The picture is of the British Museum. Not the one we know today, but its pioneering predecessor, Montagu House, which, for nearly 100 years, housed the amazing collections which three benefactors – Sir Hans Sloane, Sir Robert Cotton and the Earl of Oxford – gathered from around the world, creating a history of the planet in thousands of artefacts.
From its inception in 1753 the British Museum was dedicated to providing free access “to all studious and curious”, though as late as 1836 the principal librarian defended closure of the museum at weekends “to keep out the more vulgar class, such as sailors from the dockyards and girls whom they might bring with them”.
By a distance the grandest mansion in London of its time, Montagu House was sold by the second Duke of Montagu after he had moved to Whitehall. It was built on the site of an earlier Montagu House designed in 1675 by the polymath Robert Hooke who, when he wasn’t arguing with Isaac Newton about the inverse square law, was mainly responsible for the design of the Monument and the Bedlam mental hospital.
Opened to the public in 1759, it was situated Great Russell Street in exactly the same place as today’s British Museum, only a few hundred yards from the house of Sloane, the most important of the three benefactors. His house was already a museum, albeit not open to the public, showcasing most of his collection of 70,000 books and manuscripts, not to mention an even bigger number of objects and plants from his herbarium. The other two founding benefactions came from Cotton’s priceless mediaeval manuscripts (including the only copy of Beowulf), plus tens of thousands of books and manuscripts owned by the Earl.
The directors of the museum, meeting at the former Cockpit in Whitehall in the year the museum opened, turned down a number of alternative venues. These included what is now Buckingham Palace – too expensive at £30,000 and, would you believe it, considered to be in an inconvenient location – in favour of what was then a little-known mansion in Bloomsbury.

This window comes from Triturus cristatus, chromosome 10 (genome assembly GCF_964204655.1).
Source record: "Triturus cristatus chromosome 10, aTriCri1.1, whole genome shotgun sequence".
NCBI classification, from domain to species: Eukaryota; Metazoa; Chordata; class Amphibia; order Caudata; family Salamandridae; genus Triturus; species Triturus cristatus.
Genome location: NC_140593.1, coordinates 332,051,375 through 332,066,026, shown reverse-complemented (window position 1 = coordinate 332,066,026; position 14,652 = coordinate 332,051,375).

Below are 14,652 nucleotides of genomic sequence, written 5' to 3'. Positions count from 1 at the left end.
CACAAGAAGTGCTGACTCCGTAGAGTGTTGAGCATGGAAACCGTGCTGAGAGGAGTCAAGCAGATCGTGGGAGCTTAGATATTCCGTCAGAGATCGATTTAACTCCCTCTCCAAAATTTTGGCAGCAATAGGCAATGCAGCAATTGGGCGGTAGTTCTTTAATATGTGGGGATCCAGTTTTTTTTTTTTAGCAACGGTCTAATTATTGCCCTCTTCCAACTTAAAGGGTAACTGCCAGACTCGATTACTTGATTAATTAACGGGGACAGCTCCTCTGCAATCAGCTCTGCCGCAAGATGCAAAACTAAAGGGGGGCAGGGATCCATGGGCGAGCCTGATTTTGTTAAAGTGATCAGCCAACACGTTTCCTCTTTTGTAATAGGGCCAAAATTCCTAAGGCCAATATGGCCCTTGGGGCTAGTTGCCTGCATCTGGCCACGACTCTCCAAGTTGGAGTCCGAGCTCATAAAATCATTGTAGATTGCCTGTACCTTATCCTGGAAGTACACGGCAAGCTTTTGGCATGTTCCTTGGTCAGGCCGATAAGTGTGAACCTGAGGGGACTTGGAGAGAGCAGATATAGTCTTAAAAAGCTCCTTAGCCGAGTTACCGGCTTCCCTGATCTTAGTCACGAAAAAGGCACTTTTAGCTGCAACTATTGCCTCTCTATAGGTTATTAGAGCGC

Neither the government nor the king, George II, was keen on the idea of such a museum. It only happened because Parliament – and all credit to it – took the matter into its own hands and passed a law in order to create it, which the reluctant George assented to. The museum quickly outgrew its original home. It was augmented with new buildings, and by 1845 the Montagu House part had been completely demolished. But the museum went on to become one of the wonders of the modern world, attracting over six million visitors a year to make it one of the top five museums on the planet in terms of visitors.
One of its lesser known features is that it actually contains remains of the original seven wonders of the world, including impressive parts of the Mausoleum at Halicarnassus, the Temple of Artemis and a tiny bit of the Pyramids. If you believe recent research that the Hanging Gardens of Babylon were actually at Nineveh, that makes a fourth.
The origins of the British Museum also have a dark side, one that is slowly coming to light as Britain starts to come to terms with the consequences of the hideous slave trade. Sir Hans Sloane himself had first hand knowledge of slavery. In 1687 he sailed for Jamaica as physician to the colony’s new Governor, the Duke of Albemarle and acted as surgeon in the plantations.
In 1695 he married Elizabeth Rose, widow of slave owner Fulke Rose, whose plantations brought substantial wealth, which greatly helped to finance Sloane’s acquisitions. That is a different avenue of Lost London that we will be hearing a lot more about in future.
All previous instalments of Vic Keegan’s Lost London can be found here.
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